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Hillcrest bakery helps Ukraine one treat at a time

The suffering seen in the aftermath of Russia’s invasion of Ukraine has left many asking themselves how can they help? KPBS reporter Kitty Alvarado spoke with local Ukrainians trying to help and an expert in economics of the region who explains the complex struggle.

Daria Nadar is getting a lot of love and support from her customers at her new bakery in San Diego's Hillcrest area. While her dream of opening Oh My Cake has become a reality, her family is living a nightmare.

"My family are unfortunately — is in the center of all this," said Nadar. "They’re in Kyiv, which is getting bombed right now probably the second we’re talking … they sleep in the basement just in case anything will blow up next to them."

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Feeling helpless, she decided to use her talents to raise awareness and funds for Ukraine, since getting money directly to her family is not easy. She’s donating 25% of her sales to the National Bank of Ukraine’s special account.

"It’s also food, medication, any type of protection that we can provide and help them," said Nadar about the funds.

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And people are responding and buying up her delicious treats.

"They’re coming like crazy. Yesterday the shelves were empty. I’m just overwhelmed by support," said Nadar.

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Kitty Alvarado / KPBS
Daria Nadar, pastry chef and owner of "Oh My Cake," stands in front of her bakery in Hillcrest. Feb. 28, 2022.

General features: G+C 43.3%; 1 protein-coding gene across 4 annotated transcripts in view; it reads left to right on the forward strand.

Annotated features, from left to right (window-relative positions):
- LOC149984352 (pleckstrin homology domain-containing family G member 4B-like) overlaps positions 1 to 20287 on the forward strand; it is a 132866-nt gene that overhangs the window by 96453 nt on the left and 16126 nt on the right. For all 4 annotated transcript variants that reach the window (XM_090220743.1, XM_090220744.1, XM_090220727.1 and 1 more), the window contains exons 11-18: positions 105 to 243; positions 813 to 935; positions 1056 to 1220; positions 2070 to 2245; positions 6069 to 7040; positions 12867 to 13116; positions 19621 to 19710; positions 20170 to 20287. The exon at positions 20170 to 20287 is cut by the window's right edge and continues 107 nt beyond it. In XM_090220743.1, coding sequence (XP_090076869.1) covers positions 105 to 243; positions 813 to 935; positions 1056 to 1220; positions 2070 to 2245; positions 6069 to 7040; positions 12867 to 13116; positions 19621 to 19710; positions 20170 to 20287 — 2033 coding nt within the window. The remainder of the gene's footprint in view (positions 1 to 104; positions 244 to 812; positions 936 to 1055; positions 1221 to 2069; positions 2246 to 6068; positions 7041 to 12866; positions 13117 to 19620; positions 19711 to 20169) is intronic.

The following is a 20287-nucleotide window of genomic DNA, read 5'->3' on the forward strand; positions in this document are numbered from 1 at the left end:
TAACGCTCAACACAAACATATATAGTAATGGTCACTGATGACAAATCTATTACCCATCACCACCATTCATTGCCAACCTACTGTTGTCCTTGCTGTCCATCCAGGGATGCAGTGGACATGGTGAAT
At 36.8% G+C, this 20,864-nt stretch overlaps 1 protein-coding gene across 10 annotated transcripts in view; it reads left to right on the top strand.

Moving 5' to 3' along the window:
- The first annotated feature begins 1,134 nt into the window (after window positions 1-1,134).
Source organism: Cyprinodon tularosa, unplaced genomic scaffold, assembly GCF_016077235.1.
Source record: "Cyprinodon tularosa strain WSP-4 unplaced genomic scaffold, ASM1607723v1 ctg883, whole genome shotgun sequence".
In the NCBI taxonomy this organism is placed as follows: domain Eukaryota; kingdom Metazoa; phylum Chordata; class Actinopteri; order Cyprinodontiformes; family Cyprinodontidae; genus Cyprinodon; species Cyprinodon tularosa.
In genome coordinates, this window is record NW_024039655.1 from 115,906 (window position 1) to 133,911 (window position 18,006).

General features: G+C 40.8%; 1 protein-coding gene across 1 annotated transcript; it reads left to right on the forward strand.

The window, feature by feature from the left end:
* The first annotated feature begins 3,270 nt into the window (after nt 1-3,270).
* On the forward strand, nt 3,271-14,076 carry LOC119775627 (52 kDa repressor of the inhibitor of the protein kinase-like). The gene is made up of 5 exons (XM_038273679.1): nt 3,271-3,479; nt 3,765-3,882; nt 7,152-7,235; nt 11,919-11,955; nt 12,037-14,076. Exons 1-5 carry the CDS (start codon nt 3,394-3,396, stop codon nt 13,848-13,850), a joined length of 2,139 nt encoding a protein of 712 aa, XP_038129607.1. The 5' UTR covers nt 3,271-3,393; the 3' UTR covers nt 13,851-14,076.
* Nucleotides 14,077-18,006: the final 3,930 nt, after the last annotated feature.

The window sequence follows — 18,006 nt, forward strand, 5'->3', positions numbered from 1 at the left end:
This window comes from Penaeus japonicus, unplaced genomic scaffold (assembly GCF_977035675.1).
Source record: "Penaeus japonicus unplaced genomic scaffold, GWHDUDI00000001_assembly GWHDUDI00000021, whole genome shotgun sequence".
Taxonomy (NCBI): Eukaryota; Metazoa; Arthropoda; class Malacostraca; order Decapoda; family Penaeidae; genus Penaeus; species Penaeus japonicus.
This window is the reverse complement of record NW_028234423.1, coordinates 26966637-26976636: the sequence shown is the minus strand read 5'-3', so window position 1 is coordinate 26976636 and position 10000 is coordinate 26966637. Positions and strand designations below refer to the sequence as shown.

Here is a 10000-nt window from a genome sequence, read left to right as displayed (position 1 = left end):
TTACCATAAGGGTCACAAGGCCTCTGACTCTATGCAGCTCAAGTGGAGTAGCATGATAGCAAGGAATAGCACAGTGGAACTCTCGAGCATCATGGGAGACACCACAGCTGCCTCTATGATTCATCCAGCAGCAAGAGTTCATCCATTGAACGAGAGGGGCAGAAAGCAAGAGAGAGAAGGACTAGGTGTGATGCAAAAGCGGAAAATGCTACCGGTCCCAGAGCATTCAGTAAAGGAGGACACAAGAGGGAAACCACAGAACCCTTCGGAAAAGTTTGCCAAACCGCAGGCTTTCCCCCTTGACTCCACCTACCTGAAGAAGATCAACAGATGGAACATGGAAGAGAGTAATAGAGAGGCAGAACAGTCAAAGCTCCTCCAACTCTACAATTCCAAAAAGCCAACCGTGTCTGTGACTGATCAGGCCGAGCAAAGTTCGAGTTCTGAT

During this time people with family in Ukraine, like Nadia Haywas, are trying to help. Haywas said the National Bank of Ukraine is a safe option.

"The military and also all your first responders, the firemen and policemen, people that have to help out there are teachers that are still teaching classes in those subways because they need to keep children calm," said Haywas. "So the National Bank is the best way to get the money to straight to Ukraine with no wait. It’s just the bank transfer."

"What concerns me is the impact of the actual conflict on Ukraine," said Dr. Alan Gin, an economics professor at the University of San Diego. He worries for the people who have to flee and the humanitarian disaster looming.

Gin said having organizations like the International Red Cross and World Central Kitchen on the ground is important. But he said it’s just as important to vet organizations before you give, as many will take advantage of this crisis to take from those in need.

Kitty Alvarado / KPBS
Desserts at Oh My Cake in San Diego, Calif. Feb. 28, 2022.

Gin also said as tough as sanctions will be on ordinary Russians, they are necessary.

"The hope maybe is that if there is widespread difficulties, that might cause people then to rise up and protest and maybe impact the government that way," he said.

Gin also said the effects will be felt here too through higher prices — and it’s not just oil.

"Higher prices for meat, higher prices for grain, Ukraine is the fourth largest exporter of corn in the world they’re the eighth largest exporter of wheat," Gin said. But he urged that we keep things in perspective, "That is minor compared to what the people in Ukraine are suffering right now."

Gin applauded the efforts of ordinary San Diegans reaching out to ease Ukrainians' suffering.

And it can be as easy and delicious as cake; as Nadal said in Ukrainian, "Cake is love!"